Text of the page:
Re-writing the future for coral reefs

The Paris Agreement— the strongest global commitment to reduce emissions of carbon dioxide and other heat-trapping gases—became international law on November 4. Ratifying nations from both the developed and developing world have gathered in Marrakech, Morocco, for the 2016 U.N. Climate Change Conference, known as COP22. Nations are now focusing on detailed steps to meet reduction targets designed to keep Earth’s temperature from rising 2 degrees Celsius above pre-industrial levels. 

Today’s guest post, focused on the important role of coral reefs, comes from Kristen Weiss of the Center for Ocean Solutions—a partnership between Stanford Woods Insititute for the Environment, the Monterey Bay Aquarium, and the Monterey Bay Aquarium Research Institute.


“It just so happens that your friend here is only MOSTLY dead. There’s a big difference between mostly dead and all dead. Mostly dead is slightly alive.” -Miracle Max, The Princess Bride

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A toadstool leather coral (Sarcophyton sp.) on exhibit at Monterey Bay Aquarium.

Coral reefs have suffered from an intense global bleaching event that began in 2014, threatening more than 40% of the world’s corals and sparking environmental writer Rowan Jacobsen to write a controversial “Obituary for the Great Barrier Reef.” Global warming, plus last year’s El Niño event, are the key culprits in this mass bleaching.

Closer to home, reef habitats from Florida to the Gulf of Mexico have also been hard hit. Fortunately, despite this widespread devastation, there are still regions where at least some coral species have survived bleaching—in other words, where coral reefs are mostly dead, but still slightly alive. According to many coral biologists, that makes all the difference.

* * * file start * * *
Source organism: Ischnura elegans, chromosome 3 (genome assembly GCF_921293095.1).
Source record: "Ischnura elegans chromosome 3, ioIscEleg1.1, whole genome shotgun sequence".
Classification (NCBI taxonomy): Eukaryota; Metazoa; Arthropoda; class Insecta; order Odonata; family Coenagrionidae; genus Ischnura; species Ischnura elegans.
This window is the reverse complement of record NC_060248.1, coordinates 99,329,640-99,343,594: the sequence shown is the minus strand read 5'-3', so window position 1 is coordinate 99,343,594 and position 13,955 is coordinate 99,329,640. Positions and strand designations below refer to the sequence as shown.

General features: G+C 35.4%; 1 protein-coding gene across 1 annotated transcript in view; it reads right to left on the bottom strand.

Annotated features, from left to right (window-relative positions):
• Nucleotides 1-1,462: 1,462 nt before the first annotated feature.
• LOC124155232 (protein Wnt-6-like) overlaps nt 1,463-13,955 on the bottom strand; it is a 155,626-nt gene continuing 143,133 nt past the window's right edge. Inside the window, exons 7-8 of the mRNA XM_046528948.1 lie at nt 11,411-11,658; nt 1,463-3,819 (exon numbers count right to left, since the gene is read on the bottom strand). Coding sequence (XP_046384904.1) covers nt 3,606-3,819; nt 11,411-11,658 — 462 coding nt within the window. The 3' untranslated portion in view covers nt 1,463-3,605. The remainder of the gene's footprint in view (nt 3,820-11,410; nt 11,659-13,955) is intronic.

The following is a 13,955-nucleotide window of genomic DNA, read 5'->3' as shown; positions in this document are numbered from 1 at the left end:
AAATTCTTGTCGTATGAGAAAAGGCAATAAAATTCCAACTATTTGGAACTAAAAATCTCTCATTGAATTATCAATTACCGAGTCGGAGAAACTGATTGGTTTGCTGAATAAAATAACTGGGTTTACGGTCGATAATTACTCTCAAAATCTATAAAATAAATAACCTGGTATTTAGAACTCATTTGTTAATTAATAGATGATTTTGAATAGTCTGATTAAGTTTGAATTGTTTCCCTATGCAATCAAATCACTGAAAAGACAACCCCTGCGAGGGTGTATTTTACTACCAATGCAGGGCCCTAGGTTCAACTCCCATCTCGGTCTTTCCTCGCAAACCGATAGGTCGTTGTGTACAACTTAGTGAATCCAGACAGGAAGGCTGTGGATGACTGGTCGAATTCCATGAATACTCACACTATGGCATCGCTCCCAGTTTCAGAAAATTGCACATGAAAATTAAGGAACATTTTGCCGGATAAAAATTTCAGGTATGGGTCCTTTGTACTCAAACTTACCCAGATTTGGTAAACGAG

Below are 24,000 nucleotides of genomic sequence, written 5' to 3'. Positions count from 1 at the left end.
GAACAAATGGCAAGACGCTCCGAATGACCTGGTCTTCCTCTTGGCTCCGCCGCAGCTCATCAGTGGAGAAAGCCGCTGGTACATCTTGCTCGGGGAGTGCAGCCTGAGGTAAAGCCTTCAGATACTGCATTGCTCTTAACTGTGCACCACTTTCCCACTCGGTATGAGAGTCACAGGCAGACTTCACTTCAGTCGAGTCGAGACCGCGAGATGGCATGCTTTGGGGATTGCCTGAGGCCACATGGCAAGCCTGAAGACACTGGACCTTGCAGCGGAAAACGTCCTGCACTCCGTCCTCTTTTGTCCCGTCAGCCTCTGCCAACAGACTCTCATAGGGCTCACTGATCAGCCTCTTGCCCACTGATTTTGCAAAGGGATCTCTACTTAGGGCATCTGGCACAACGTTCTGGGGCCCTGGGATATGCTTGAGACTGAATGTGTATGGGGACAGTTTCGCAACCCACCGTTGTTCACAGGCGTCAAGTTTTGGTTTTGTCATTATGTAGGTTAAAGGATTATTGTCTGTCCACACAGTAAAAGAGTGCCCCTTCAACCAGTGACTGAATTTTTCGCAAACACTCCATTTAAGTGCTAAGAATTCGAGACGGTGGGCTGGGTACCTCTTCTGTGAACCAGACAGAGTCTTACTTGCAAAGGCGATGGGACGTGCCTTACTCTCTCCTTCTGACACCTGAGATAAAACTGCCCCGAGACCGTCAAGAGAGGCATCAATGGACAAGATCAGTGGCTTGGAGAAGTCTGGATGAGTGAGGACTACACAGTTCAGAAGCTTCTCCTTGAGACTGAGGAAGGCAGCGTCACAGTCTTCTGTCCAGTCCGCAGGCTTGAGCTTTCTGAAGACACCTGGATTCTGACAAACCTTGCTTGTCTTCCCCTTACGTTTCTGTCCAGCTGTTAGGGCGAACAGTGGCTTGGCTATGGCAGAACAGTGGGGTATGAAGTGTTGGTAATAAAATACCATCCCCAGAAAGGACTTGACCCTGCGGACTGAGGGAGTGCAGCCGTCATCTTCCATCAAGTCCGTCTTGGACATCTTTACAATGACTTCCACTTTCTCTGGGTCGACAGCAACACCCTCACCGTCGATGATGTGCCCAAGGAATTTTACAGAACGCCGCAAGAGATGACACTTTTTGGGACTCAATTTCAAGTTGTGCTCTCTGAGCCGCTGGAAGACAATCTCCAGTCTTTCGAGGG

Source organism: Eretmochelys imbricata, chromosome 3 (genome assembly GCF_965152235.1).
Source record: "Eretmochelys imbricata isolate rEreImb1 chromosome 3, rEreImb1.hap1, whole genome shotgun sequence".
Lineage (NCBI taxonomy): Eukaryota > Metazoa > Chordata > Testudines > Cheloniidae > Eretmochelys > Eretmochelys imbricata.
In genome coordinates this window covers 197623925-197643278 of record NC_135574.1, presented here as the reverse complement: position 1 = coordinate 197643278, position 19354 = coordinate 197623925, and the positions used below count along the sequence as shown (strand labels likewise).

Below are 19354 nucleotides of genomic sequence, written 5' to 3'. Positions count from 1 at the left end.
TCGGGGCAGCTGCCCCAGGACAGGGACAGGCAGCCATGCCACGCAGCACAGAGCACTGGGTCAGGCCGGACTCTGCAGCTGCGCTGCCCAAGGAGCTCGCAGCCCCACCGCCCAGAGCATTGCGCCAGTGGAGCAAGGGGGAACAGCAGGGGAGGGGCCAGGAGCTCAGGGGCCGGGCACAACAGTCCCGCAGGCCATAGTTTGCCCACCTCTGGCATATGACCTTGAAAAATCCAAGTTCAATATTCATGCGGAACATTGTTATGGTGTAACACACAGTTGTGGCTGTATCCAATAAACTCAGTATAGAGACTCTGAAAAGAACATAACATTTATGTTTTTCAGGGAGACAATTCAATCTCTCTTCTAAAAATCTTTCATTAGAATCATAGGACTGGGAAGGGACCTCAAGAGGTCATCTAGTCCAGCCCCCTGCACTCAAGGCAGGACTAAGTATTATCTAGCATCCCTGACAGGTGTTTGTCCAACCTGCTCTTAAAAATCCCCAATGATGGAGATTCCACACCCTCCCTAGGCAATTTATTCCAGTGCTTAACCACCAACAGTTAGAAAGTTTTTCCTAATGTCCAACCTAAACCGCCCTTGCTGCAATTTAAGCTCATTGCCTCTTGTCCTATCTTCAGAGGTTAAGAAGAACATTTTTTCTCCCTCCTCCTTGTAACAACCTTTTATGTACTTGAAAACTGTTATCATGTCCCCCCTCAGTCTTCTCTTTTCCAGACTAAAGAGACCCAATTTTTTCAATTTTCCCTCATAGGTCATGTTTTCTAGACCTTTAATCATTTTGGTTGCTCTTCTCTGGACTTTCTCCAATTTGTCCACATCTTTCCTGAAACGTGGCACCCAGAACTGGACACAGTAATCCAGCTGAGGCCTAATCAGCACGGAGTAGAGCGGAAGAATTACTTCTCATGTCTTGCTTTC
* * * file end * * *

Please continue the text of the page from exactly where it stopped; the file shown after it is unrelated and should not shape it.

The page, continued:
“In every bleaching event, there are survivors,” explains Professor Steve Palumbi of Stanford University’s Hopkins Marine Station. “Corals sitting right next to a bleached one that are not themselves bleached. Why? Do those corals just have the right genes? The right algal symbiont? The right micro-habitat? And do they give rise to the next generation of growing corals?”

Continue reading Re-writing the future for coral reefs

Rolling up our sleeves in Marrakech

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Kyle Van Houtan presents at the COP22 conference in Marrakech on Nov. 11, 2016. Photo by Beautifell Photography / Christine Ellman

The Paris Agreement— the strongest global commitment to reduce emissions of carbon dioxide and other heat-trapping gases—became international law on November 4. Ratifying nations from both the developed and developing world have gathered in Marrakech, Morocco, for the 2016 U.N. Climate Change Conference, known as COP22. Nations are now focusing on detailed steps to meet reduction targets designed to keep Earth’s temperature from rising 2 degrees Celsius above pre-industrial levels. Dr. Kyle Van Houtan, the Aquarium’s director of science, is part of a panel addressing the ocean impacts of climate change. Here’s what he told the world.


At the turn of the century, I spent over a decade researching tropical forests. Most of this time was in Earth’s largest and most biologically diverse terrestrial ecosystem: the Amazon rainforest.

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“Amazon rainforest near Puerto Maldonado” by Ivan Mlinaric is licensed under CC BY 2.0.

Tropical rainforests attract the attention of scientists, including me, because of two colliding facts: the astounding biodiversity they hold; and the alarming pace of their deforestation. Heaving with the breath of millions of unique plants and animals, the Amazon’s dense vegetation produces massive amounts of oxygen—an attribute that’s earned it a reputation as the lungs of our planet.

If we think of the Amazon’s trees as the lungs of the planet, then surely the ocean is its heart.

Continue reading Rolling up our sleeves in Marrakech